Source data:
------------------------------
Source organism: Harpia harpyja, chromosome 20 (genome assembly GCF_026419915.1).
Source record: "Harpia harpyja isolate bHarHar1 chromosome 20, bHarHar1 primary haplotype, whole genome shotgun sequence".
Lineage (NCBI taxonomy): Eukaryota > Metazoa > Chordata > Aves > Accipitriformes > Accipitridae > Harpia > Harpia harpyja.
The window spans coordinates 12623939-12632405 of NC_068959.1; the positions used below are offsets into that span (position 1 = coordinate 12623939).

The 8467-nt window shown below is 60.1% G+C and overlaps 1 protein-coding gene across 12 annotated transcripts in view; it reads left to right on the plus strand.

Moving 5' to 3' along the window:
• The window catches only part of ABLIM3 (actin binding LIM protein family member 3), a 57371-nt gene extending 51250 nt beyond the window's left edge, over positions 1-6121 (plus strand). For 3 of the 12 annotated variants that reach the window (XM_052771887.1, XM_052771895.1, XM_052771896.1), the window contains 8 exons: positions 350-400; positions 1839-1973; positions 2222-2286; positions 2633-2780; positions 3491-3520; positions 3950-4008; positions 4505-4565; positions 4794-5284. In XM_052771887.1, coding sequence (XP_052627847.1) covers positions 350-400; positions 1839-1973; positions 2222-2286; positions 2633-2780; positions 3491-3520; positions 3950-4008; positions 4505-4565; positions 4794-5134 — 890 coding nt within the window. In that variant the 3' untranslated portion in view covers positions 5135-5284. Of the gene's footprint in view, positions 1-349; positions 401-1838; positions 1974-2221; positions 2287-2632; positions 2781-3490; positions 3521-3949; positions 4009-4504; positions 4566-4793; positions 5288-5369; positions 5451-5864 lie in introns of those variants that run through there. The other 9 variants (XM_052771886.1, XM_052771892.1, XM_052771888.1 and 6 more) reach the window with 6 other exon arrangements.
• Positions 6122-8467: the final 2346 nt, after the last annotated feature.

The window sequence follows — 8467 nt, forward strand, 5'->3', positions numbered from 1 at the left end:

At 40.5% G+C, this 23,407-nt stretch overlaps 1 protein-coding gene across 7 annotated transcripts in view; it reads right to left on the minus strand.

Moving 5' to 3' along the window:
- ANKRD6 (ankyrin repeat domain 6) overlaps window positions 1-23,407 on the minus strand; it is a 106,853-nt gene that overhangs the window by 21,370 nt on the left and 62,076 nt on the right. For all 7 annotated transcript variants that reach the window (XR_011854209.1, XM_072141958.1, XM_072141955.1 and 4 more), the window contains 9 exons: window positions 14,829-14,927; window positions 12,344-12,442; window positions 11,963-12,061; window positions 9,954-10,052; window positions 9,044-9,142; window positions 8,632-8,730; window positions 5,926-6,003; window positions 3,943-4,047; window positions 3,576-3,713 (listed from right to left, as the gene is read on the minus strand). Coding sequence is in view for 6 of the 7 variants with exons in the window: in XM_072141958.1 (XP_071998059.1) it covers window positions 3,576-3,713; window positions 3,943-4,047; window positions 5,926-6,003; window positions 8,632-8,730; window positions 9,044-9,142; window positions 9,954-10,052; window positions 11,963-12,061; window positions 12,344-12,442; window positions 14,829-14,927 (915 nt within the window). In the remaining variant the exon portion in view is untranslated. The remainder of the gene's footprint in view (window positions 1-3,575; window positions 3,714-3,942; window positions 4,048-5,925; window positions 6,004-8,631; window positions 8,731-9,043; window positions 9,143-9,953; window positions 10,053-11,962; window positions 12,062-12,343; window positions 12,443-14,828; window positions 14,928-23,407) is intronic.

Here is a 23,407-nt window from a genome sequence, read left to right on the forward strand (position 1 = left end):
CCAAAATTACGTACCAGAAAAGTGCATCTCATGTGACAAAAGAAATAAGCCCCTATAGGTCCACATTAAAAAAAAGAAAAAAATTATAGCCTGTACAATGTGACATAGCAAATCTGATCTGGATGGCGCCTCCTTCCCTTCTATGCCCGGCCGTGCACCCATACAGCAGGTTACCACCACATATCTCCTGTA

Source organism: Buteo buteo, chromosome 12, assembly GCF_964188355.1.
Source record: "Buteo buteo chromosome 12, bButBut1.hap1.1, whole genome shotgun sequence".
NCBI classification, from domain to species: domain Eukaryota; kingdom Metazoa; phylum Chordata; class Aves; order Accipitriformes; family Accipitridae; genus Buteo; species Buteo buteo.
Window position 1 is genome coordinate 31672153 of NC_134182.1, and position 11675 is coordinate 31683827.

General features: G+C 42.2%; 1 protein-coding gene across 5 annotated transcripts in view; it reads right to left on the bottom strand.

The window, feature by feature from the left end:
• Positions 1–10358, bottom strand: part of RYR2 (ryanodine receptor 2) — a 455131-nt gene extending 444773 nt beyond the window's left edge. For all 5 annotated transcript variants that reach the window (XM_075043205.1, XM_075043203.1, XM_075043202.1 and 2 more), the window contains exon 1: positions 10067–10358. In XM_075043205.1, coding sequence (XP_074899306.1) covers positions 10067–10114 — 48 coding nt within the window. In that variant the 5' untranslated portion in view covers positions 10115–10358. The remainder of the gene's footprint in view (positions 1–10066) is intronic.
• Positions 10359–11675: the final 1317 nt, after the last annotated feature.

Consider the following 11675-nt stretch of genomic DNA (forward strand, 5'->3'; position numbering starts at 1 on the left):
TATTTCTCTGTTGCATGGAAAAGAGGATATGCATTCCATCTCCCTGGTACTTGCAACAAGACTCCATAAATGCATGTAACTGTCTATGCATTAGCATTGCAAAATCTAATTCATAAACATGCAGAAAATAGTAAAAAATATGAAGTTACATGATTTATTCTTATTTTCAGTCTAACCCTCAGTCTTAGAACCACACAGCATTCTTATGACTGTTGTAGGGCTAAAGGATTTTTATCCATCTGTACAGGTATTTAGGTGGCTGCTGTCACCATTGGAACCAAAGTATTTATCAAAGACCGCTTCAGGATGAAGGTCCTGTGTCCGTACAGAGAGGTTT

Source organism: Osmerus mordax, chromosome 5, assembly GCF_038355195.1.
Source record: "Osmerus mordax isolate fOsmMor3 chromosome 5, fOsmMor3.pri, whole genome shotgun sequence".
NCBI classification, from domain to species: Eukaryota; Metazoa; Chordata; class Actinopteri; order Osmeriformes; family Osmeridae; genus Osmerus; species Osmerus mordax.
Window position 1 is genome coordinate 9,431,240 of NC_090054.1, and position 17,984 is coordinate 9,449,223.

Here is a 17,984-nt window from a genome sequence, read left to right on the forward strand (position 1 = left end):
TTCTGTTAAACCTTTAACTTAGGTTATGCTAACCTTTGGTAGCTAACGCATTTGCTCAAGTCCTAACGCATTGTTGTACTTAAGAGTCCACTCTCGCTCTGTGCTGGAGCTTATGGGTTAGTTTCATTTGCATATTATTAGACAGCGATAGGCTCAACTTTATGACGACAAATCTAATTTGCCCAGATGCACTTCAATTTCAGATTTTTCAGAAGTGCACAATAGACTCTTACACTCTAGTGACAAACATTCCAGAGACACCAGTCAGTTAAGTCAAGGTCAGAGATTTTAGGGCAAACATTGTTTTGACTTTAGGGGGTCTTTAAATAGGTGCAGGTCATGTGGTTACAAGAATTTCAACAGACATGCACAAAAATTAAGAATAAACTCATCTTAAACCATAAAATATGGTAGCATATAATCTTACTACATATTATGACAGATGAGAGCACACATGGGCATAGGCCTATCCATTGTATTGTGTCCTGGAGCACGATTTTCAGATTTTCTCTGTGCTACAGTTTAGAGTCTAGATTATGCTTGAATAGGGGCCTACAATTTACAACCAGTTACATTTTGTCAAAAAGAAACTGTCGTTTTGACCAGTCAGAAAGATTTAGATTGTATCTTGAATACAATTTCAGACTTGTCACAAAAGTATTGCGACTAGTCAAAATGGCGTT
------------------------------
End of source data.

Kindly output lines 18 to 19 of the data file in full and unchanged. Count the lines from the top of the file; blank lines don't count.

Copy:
Window position 1 is genome coordinate 31672153 of NC_134182.1, and position 11675 is coordinate 31683827.

General features: G+C 42.2%; 1 protein-coding gene across 5 annotated transcripts in view; it reads right to left on the bottom strand.